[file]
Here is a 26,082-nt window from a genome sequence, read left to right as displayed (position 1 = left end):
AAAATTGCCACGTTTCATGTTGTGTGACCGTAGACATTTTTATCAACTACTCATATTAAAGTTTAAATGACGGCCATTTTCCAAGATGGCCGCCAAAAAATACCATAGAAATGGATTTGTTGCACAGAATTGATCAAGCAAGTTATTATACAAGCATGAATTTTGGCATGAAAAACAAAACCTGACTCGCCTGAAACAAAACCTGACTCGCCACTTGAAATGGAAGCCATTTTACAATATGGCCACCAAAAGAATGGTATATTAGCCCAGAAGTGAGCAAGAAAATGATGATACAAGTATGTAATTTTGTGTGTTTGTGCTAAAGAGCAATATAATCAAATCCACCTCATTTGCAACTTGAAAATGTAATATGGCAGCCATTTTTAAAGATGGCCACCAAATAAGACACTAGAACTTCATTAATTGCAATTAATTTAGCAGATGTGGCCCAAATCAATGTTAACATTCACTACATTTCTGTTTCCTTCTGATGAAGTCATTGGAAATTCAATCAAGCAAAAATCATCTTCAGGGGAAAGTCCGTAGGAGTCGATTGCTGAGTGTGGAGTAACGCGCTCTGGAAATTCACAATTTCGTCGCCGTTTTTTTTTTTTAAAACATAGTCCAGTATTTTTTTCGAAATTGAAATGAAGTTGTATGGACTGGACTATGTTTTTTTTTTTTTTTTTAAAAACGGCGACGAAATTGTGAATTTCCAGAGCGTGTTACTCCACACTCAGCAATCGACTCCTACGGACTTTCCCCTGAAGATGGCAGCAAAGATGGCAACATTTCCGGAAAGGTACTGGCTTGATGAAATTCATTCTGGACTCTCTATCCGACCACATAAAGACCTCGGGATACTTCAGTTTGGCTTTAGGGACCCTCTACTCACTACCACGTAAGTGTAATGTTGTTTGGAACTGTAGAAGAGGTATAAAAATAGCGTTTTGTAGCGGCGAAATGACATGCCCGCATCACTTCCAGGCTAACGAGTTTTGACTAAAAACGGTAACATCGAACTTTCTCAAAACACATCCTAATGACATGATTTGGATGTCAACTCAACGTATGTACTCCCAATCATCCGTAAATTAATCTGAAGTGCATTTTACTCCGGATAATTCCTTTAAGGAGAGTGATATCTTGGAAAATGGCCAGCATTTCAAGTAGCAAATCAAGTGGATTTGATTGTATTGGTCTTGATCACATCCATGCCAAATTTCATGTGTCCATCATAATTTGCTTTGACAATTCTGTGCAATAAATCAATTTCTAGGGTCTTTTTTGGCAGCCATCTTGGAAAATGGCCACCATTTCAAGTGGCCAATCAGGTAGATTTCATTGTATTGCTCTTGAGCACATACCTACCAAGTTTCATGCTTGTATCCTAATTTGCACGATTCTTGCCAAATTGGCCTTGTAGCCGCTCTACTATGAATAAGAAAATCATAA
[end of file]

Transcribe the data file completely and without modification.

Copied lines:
Here is a 26,082-nt window from a genome sequence, read left to right as displayed (position 1 = left end):
AAAATTGCCACGTTTCATGTTGTGTGACCGTAGACATTTTTATCAACTACTCATATTAAAGTTTAAATGACGGCCATTTTCCAAGATGGCCGCCAAAAAATACCATAGAAATGGATTTGTTGCACAGAATTGATCAAGCAAGTTATTATACAAGCATGAATTTTGGCATGAAAAACAAAACCTGACTCGCCTGAAACAAAACCTGACTCGCCACTTGAAATGGAAGCCATTTTACAATATGGCCACCAAAAGAATGGTATATTAGCCCAGAAGTGAGCAAGAAAATGATGATACAAGTATGTAATTTTGTGTGTTTGTGCTAAAGAGCAATATAATCAAATCCACCTCATTTGCAACTTGAAAATGTAATATGGCAGCCATTTTTAAAGATGGCCACCAAATAAGACACTAGAACTTCATTAATTGCAATTAATTTAGCAGATGTGGCCCAAATCAATGTTAACATTCACTACATTTCTGTTTCCTTCTGATGAAGTCATTGGAAATTCAATCAAGCAAAAATCATCTTCAGGGGAAAGTCCGTAGGAGTCGATTGCTGAGTGTGGAGTAACGCGCTCTGGAAATTCACAATTTCGTCGCCGTTTTTTTTTTTTAAAACATAGTCCAGTATTTTTTTCGAAATTGAAATGAAGTTGTATGGACTGGACTATGTTTTTTTTTTTTTTTTTAAAAACGGCGACGAAATTGTGAATTTCCAGAGCGTGTTACTCCACACTCAGCAATCGACTCCTACGGACTTTCCCCTGAAGATGGCAGCAAAGATGGCAACATTTCCGGAAAGGTACTGGCTTGATGAAATTCATTCTGGACTCTCTATCCGACCACATAAAGACCTCGGGATACTTCAGTTTGGCTTTAGGGACCCTCTACTCACTACCACGTAAGTGTAATGTTGTTTGGAACTGTAGAAGAGGTATAAAAATAGCGTTTTGTAGCGGCGAAATGACATGCCCGCATCACTTCCAGGCTAACGAGTTTTGACTAAAAACGGTAACATCGAACTTTCTCAAAACACATCCTAATGACATGATTTGGATGTCAACTCAACGTATGTACTCCCAATCATCCGTAAATTAATCTGAAGTGCATTTTACTCCGGATAATTCCTTTAAGGAGAGTGATATCTTGGAAAATGGCCAGCATTTCAAGTAGCAAATCAAGTGGATTTGATTGTATTGGTCTTGATCACATCCATGCCAAATTTCATGTGTCCATCATAATTTGCTTTGACAATTCTGTGCAATAAATCAATTTCTAGGGTCTTTTTTGGCAGCCATCTTGGAAAATGGCCACCATTTCAAGTGGCCAATCAGGTAGATTTCATTGTATTGCTCTTGAGCACATACCTACCAAGTTTCATGCTTGTATCCTAATTTGCACGATTCTTGCCAAATTGGCCTTGTAGCCGCTCTACTATGAATAAGAAAATCATAA